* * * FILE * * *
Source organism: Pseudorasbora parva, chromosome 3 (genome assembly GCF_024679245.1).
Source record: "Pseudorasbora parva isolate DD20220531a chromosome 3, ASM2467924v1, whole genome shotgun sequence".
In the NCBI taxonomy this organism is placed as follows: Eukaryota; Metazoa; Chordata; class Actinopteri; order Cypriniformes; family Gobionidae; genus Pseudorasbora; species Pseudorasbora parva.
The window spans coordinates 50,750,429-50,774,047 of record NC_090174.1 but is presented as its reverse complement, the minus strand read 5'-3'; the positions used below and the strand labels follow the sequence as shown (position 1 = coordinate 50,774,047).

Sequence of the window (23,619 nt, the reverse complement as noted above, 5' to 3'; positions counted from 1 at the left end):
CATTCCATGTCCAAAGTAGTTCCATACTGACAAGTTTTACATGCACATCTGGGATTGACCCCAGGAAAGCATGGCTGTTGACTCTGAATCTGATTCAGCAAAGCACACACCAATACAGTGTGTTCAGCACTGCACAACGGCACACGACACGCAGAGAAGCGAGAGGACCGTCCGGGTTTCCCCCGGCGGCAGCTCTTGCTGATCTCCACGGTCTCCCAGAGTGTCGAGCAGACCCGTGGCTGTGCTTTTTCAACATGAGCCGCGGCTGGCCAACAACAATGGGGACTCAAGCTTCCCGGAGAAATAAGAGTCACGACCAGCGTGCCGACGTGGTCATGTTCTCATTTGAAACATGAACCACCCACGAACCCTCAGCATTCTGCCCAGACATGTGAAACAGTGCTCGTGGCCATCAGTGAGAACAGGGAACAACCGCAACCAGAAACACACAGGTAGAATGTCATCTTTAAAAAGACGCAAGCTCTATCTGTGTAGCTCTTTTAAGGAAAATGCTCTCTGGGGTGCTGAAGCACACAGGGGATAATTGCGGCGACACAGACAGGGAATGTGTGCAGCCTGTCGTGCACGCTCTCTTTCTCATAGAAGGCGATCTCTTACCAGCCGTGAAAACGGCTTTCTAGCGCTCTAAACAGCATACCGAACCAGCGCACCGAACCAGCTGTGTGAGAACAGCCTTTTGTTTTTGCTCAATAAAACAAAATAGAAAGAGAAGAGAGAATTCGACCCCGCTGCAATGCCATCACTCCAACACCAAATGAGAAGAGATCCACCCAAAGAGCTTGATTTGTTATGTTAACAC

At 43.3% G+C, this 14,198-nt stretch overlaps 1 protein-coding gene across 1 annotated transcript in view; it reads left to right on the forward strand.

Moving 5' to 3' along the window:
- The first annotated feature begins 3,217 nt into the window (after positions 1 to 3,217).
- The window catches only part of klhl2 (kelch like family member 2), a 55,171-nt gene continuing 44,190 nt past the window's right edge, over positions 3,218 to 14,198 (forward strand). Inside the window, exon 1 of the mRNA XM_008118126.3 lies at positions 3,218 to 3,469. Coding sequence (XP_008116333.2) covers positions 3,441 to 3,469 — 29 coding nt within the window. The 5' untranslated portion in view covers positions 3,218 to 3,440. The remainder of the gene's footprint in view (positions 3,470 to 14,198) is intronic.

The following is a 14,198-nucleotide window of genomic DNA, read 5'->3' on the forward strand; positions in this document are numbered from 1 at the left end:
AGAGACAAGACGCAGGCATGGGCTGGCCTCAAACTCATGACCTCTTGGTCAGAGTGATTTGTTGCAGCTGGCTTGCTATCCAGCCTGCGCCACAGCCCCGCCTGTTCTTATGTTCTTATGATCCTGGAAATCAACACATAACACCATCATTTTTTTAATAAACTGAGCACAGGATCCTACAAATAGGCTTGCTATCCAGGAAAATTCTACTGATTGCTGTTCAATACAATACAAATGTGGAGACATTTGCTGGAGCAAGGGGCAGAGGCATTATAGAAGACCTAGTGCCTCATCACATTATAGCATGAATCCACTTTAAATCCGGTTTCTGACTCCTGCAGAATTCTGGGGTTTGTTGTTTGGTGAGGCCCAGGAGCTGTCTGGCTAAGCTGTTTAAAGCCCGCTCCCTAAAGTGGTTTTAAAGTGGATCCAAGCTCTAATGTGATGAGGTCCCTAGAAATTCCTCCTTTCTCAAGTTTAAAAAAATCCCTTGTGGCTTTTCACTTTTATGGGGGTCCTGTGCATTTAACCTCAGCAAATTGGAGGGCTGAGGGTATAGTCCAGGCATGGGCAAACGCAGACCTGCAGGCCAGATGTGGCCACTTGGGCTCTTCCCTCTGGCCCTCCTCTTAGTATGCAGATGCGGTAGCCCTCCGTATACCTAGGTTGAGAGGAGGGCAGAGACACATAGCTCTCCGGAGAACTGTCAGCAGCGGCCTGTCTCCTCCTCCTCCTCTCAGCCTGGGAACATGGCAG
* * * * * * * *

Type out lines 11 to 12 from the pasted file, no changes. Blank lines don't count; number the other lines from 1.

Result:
The following is a 14,198-nucleotide window of genomic DNA, read 5'->3' on the forward strand; positions in this document are numbered from 1 at the left end:
AGAGACAAGACGCAGGCATGGGCTGGCCTCAAACTCATGACCTCTTGGTCAGAGTGATTTGTTGCAGCTGGCTTGCTATCCAGCCTGCGCCACAGCCCCGCCTGTTCTTATGTTCTTATGATCCTGGAAATCAACACATAACACCATCATTTTTTTAATAAACTGAGCACAGGATCCTACAAATAGGCTTGCTATCCAGGAAAATTCTACTGATTGCTGTTCAATACAATACAAATGTGGAGACATTTGCTGGAGCAAGGGGCAGAGGCATTATAGAAGACCTAGTGCCTCATCACATTATAGCATGAATCCACTTTAAATCCGGTTTCTGACTCCTGCAGAATTCTGGGGTTTGTTGTTTGGTGAGGCCCAGGAGCTGTCTGGCTAAGCTGTTTAAAGCCCGCTCCCTAAAGTGGTTTTAAAGTGGATCCAAGCTCTAATGTGATGAGGTCCCTAGAAATTCCTCCTTTCTCAAGTTTAAAAAAATCCCTTGTGGCTTTTCACTTTTATGGGGGTCCTGTGCATTTAACCTCAGCAAATTGGAGGGCTGAGGGTATAGTCCAGGCATGGGCAAACGCAGACCTGCAGGCCAGATGTGGCCACTTGGGCTCTTCCCTCTGGCCCTCCTCTTAGTATGCAGATGCGGTAGCCCTCCGTATACCTAGGTTGAGAGGAGGGCAGAGACACATAGCTCTCCGGAGAACTGTCAGCAGCGGCCTGTCTCCTCCTCCTCCTCTCAGCCTGGGAACATGGCAG